On successive journeys, Crozier demonstrated his reliability and an aptitude for the painstaking business of magnetic and astronomic readings. In 1827, he was made a Fellow of the Royal Astronomical Society and was elected a Fellow of the prestigious Royal Society in 1843. His prominent sponsors included the astronomer Sir John Herschel and Sir Francis Beaufort, creator of the Beaufort scale and one of the co-founders of the Royal Geographical Society.
Crozier’s most accomplished feat was the mammoth four-year journey to Antarctica in Erebus and Terror with James Clark Ross, which arguably ranks as the 19th century’s most outstanding voyage of maritime discovery. He captained Terror and never lost a man – a rare achievement at the time.
Setting out in 1839, the Erebus and Terror expedition was the last great journey made under sail, penetrating the pack ice of the Southern Ocean and discovering vast tracts of the Antarctic continent. It also bequeathed many of the now familiar geographical names to the Heroic Age of Exploration, including Mount Erebus, Ross Island and McMurdo Sound. The Great Ice Barrier, where Scott’s party perished in 1912, was so named because it presented a barrier to Erebus and Terror (it was re-named the Ross Ice Shelf in the 1950s). And Cape Crozier, the windswept headland on Ross Island that was later immortalised by Apsley Cherry-Garrard’s book on Scott’s expedition, The Worst Journey in the World, is now renowned for its emperor penguin colony.
However, the Antarctic journey took a heavy toll on both Crozier and Ross. On their return, witnesses were shocked at the way their hands trembled – the tremors so pronounced that they could hardly hold a glass.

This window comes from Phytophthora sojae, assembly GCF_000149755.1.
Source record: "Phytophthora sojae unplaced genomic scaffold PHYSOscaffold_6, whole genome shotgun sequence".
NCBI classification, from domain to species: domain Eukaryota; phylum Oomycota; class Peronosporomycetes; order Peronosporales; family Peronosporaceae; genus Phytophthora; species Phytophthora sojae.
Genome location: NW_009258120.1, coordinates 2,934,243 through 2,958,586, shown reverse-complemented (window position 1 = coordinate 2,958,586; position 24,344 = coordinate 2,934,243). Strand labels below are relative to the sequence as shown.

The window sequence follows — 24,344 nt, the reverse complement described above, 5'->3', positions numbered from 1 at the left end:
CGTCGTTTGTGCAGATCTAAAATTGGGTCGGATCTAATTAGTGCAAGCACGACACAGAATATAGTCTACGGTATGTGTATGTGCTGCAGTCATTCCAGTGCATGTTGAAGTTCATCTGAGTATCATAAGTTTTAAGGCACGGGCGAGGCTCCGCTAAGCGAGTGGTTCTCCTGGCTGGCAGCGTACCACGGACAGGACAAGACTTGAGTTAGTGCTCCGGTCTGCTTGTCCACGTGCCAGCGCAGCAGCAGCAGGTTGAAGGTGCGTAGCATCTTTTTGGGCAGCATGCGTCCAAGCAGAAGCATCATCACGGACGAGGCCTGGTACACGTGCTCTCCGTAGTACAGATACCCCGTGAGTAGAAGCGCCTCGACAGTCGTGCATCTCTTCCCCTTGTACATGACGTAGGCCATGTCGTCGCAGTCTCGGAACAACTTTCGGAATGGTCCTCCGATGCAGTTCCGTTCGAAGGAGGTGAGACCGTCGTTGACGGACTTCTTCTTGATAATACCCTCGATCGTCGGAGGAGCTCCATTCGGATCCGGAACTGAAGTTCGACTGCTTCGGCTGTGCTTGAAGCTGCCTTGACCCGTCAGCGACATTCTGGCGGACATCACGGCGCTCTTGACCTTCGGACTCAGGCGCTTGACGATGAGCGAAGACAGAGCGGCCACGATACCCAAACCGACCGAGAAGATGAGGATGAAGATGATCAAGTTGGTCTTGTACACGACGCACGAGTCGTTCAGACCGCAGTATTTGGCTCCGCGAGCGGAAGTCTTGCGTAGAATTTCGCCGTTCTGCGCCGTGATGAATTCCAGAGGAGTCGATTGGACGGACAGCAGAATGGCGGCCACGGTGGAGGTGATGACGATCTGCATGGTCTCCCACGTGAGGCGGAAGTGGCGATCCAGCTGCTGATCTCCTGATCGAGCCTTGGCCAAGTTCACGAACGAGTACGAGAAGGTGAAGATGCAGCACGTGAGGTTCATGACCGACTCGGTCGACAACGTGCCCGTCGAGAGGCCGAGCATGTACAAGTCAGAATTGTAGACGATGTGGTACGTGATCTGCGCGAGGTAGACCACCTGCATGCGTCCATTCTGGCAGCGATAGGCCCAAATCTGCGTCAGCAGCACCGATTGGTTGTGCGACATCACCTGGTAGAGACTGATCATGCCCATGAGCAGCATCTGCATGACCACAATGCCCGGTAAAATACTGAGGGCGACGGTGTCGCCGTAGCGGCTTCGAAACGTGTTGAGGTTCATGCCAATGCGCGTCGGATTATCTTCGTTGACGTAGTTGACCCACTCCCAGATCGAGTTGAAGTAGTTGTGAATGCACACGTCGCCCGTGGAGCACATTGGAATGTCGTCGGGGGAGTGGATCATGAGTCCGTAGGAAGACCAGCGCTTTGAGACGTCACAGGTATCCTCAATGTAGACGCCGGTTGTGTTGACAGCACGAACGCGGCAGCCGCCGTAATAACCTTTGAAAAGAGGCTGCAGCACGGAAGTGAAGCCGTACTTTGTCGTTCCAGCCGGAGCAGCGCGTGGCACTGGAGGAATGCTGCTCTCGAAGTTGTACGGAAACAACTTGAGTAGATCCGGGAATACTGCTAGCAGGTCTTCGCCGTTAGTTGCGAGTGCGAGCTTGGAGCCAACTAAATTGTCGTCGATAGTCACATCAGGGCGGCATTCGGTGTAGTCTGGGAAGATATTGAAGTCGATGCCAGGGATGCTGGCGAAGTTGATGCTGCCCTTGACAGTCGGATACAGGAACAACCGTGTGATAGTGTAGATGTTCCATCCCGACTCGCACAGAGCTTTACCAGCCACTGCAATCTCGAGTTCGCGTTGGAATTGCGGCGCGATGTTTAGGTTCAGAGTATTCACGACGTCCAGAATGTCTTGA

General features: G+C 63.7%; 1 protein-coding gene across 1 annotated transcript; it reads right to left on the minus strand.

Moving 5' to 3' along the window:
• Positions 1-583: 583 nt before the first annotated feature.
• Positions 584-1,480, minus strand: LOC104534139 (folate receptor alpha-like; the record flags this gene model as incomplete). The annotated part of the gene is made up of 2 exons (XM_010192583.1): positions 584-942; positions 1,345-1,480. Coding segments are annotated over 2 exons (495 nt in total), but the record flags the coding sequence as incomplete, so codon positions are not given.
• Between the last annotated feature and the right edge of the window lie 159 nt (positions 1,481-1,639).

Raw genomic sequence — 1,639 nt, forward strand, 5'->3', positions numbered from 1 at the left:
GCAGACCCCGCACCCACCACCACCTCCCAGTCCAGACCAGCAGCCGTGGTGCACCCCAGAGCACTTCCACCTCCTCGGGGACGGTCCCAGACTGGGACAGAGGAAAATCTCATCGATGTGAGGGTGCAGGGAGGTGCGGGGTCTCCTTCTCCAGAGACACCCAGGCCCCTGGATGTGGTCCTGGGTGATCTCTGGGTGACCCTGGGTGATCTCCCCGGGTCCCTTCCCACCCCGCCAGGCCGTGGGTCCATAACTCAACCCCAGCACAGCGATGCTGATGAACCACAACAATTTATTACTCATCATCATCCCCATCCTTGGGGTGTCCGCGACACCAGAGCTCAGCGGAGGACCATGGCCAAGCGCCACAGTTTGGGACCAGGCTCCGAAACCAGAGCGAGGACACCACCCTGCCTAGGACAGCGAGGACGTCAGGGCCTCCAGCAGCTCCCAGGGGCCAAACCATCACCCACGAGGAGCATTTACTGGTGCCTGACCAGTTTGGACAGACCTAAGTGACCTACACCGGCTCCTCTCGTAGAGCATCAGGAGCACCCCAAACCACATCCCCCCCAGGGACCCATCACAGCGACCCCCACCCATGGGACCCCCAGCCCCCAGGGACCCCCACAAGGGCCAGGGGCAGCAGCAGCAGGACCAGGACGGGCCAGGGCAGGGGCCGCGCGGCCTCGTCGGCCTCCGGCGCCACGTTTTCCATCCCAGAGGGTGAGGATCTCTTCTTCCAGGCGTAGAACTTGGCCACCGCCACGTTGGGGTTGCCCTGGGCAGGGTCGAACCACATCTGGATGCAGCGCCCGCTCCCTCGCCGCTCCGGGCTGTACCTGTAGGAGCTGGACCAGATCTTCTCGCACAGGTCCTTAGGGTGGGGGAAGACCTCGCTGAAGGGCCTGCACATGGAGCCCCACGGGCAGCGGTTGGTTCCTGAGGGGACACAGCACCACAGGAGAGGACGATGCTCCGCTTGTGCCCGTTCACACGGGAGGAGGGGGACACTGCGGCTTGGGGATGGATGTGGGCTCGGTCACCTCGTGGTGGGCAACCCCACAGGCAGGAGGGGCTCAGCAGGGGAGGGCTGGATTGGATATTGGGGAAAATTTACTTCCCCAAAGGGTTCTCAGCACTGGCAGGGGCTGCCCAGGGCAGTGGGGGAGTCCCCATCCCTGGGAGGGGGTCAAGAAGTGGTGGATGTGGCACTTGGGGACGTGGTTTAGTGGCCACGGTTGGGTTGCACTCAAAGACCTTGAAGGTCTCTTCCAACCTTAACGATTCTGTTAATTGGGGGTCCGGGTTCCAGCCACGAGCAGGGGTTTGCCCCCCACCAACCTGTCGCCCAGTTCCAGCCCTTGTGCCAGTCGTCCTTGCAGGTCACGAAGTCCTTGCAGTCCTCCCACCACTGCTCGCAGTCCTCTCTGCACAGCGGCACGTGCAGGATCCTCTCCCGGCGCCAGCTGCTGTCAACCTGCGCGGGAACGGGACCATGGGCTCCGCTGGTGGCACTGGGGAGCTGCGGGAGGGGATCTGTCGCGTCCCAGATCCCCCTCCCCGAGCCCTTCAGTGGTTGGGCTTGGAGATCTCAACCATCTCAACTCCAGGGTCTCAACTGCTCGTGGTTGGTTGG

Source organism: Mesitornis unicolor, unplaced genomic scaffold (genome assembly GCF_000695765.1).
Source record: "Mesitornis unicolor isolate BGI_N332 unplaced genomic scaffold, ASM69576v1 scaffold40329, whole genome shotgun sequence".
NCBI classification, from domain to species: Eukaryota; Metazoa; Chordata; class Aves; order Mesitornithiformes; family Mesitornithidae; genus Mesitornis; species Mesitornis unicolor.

Sadly, Crozier was also suffering from a broken heart. On the voyage south, the ships had stopped at the penal colony of Van Diemen’s Land (now Tasmania), where Crozier fell deeply in love with Sophy Cracroft, the flirty niece of the old explorer Sir John Franklin, who had been appointed the island’s governor. His repeated proposals of marriage were rejected because Cracroft refused to become a captain’s wife. ‘She liked the man, but not the sailor,’ her aunt once confided.
Heartbroken and depressed, Crozier elected to head north again in 1845 when the Admiralty launched a fresh attempt to navigate the Northwest Passage in Erebus and Terror. Although Crozier was the most experienced polar captain still serving, the Admiralty gave command of the expedition to Franklin, an overweight 59-year-old who hadn’t taken a ship into the ice for 27 years. It was a snub that hurt Crozier, and he probably should have chosen that moment to retire from exploration. But in a vain attempt to appeal to Cracroft, Crozier volunteered to travel as Franklin’s deputy and assume command of Terror.
In his last letter home, a melancholic Crozier wrote: ‘In truth I am sadly lonely.’ More pertinently, he was worried that the expedition had sailed too late in the season and also questioned Franklin’s leadership, writing that ‘[Franklin] is very decided in his own views but has not good judgement’.
Erebus and Terror crossed Baffin Bay during the summer of 1845 and entered the treacherous Arctic waterways of Lancaster Sound with 129 officers and men aboard. They were never to return.